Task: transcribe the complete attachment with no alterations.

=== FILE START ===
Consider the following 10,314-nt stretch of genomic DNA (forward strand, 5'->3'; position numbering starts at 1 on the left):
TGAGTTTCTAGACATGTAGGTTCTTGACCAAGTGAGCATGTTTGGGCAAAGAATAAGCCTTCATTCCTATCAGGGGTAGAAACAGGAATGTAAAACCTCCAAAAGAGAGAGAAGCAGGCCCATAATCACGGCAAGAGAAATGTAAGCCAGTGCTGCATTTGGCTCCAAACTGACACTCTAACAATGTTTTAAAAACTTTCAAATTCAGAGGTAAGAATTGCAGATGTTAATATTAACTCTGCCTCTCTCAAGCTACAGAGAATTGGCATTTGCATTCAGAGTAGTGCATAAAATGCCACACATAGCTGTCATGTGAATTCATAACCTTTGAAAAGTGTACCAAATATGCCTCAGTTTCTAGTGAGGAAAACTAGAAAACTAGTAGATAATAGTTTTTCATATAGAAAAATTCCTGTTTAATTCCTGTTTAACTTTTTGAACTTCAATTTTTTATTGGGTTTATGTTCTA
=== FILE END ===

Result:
Consider the following 10,314-nt stretch of genomic DNA (forward strand, 5'->3'; position numbering starts at 1 on the left):
TGAGTTTCTAGACATGTAGGTTCTTGACCAAGTGAGCATGTTTGGGCAAAGAATAAGCCTTCATTCCTATCAGGGGTAGAAACAGGAATGTAAAACCTCCAAAAGAGAGAGAAGCAGGCCCATAATCACGGCAAGAGAAATGTAAGCCAGTGCTGCATTTGGCTCCAAACTGACACTCTAACAATGTTTTAAAAACTTTCAAATTCAGAGGTAAGAATTGCAGATGTTAATATTAACTCTGCCTCTCTCAAGCTACAGAGAATTGGCATTTGCATTCAGAGTAGTGCATAAAATGCCACACATAGCTGTCATGTGAATTCATAACCTTTGAAAAGTGTACCAAATATGCCTCAGTTTCTAGTGAGGAAAACTAGAAAACTAGTAGATAATAGTTTTTCATATAGAAAAATTCCTGTTTAATTCCTGTTTAACTTTTTGAACTTCAATTTTTTATTGGGTTTATGTTCTA